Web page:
Fiber kilns can be constructed in any configuration. They can be top load, clamshell, or front load. They can also be hybrid kilns and contain brick bottoms or walls. Glass fusing kilns or ceramic and pottery kilns made of rigidized fiber will heat and cool faster than brick kilns. A...

    Fiber kilns can be constructed in any configuration. They can be top load, clamshell, or front load. They can also be hybrid kilns and contain brick bottoms or walls.

    Glass fusing kilns or ceramic and pottery kilns made of rigidized fiber will heat and cool faster than brick kilns. A ceramic fiber kiln is great for producing lots of fused work quickly, as you are not hanging around waiting for the bricks to lose their heat, allowing you to cycle kiln loads even faster.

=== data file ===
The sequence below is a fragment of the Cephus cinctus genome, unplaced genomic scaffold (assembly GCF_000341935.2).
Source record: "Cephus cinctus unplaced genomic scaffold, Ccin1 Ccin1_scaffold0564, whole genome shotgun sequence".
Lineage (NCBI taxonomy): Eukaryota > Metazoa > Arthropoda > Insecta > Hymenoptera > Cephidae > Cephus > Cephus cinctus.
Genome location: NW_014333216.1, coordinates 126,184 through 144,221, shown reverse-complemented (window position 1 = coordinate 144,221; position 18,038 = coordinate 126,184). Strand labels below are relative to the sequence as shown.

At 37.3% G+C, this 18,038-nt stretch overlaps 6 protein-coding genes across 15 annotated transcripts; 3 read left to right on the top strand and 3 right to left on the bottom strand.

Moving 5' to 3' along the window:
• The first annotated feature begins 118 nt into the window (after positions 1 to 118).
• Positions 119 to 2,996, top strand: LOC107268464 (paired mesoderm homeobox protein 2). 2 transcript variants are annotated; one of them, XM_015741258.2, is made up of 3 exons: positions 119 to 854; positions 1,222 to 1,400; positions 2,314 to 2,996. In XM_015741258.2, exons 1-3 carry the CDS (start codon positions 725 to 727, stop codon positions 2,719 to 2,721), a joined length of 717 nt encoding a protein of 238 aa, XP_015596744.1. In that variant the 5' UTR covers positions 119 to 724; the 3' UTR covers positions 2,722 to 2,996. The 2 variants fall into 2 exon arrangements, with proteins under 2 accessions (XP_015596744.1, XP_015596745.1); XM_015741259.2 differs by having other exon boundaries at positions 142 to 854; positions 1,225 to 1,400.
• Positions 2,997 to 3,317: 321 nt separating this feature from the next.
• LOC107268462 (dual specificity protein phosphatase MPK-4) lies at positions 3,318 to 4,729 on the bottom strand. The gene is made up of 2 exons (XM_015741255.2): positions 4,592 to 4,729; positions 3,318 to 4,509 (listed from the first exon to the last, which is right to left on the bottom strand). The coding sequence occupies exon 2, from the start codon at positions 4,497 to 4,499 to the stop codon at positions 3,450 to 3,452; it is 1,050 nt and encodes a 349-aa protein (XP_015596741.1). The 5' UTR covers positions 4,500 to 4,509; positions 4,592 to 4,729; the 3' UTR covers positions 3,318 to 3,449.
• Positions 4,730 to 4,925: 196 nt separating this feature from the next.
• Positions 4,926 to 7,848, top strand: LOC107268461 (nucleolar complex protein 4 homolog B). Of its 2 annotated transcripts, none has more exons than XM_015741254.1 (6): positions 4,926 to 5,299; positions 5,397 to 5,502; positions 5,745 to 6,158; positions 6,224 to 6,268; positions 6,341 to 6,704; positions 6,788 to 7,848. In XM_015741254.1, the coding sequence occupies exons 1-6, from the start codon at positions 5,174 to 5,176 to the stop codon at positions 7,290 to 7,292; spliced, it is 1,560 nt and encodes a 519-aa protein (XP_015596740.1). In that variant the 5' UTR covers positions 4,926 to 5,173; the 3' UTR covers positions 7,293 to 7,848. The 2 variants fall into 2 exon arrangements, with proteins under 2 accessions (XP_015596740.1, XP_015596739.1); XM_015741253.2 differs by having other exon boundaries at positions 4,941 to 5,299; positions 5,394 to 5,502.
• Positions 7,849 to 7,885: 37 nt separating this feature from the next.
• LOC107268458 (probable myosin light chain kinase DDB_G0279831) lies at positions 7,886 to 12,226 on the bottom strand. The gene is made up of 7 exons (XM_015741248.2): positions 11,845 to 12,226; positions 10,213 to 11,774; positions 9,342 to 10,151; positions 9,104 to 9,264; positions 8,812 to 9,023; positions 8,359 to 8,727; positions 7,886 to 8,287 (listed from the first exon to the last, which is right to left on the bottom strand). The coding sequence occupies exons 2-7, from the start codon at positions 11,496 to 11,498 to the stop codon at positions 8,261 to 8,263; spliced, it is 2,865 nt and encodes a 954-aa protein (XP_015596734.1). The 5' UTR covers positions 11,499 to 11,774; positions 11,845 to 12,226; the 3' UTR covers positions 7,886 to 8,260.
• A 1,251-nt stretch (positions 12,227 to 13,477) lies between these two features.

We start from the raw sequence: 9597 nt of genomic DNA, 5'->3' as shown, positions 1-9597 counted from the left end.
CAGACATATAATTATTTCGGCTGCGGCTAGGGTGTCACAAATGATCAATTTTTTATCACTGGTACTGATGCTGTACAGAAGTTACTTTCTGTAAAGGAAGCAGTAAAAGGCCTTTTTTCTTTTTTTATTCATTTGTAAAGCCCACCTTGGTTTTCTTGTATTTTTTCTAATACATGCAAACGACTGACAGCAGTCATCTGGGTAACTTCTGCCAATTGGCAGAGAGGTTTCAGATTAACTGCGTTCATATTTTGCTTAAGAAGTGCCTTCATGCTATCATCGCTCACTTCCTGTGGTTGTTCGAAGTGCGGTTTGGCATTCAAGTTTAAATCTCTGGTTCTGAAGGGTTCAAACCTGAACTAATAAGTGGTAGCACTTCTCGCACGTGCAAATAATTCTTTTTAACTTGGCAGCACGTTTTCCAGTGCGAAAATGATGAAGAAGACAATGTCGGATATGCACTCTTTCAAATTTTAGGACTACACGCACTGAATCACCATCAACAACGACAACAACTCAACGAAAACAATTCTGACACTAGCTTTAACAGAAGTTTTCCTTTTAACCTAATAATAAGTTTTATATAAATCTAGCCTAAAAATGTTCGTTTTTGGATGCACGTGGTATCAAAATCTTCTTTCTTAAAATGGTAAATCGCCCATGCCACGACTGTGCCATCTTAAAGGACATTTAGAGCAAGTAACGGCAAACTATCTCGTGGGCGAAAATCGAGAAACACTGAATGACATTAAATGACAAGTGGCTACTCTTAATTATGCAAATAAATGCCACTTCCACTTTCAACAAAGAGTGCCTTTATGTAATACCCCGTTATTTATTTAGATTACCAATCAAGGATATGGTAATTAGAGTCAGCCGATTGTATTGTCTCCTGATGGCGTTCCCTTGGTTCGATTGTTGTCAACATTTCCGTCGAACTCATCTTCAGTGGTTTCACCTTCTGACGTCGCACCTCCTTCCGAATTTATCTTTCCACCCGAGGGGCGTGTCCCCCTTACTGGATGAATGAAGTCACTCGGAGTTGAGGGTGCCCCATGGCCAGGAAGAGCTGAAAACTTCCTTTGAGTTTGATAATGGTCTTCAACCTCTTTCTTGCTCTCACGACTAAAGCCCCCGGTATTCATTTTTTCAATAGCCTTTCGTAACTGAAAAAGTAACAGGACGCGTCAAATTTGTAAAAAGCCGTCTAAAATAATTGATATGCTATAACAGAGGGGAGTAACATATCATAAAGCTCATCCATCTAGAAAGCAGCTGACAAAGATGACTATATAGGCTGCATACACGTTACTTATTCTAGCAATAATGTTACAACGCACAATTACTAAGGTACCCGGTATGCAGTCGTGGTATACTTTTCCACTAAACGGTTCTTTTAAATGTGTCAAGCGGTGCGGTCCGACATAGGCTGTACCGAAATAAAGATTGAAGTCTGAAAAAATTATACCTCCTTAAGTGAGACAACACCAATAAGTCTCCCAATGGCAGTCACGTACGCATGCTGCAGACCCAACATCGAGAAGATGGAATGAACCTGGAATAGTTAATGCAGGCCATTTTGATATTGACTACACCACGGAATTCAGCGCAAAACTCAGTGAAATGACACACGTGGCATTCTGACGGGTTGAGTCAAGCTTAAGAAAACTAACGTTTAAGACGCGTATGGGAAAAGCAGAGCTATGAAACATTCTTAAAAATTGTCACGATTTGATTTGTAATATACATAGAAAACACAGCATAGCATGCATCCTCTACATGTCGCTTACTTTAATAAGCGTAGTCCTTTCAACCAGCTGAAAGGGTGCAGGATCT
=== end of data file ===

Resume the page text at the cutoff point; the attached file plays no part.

A fiber kiln is also a good choice as a travel kiln or portable teaching kiln, as it is light and usually constructed in one piece. Another benefit of a fiber kiln would be its weight. A lighter kiln may be necessary in buildings that have flooring load concerns, for example, loft spaces, pier and beam construction, or elevated construction sheds, etc. If you plan to produce a lot of very thick work, a fiber kiln is not a good choice for you as it will naturally cool too quickly, requiring you to use more power to keep up with the temperature requirements. A fiber kiln will remain cleaner due to its extruded construction and lack of joint expansion.

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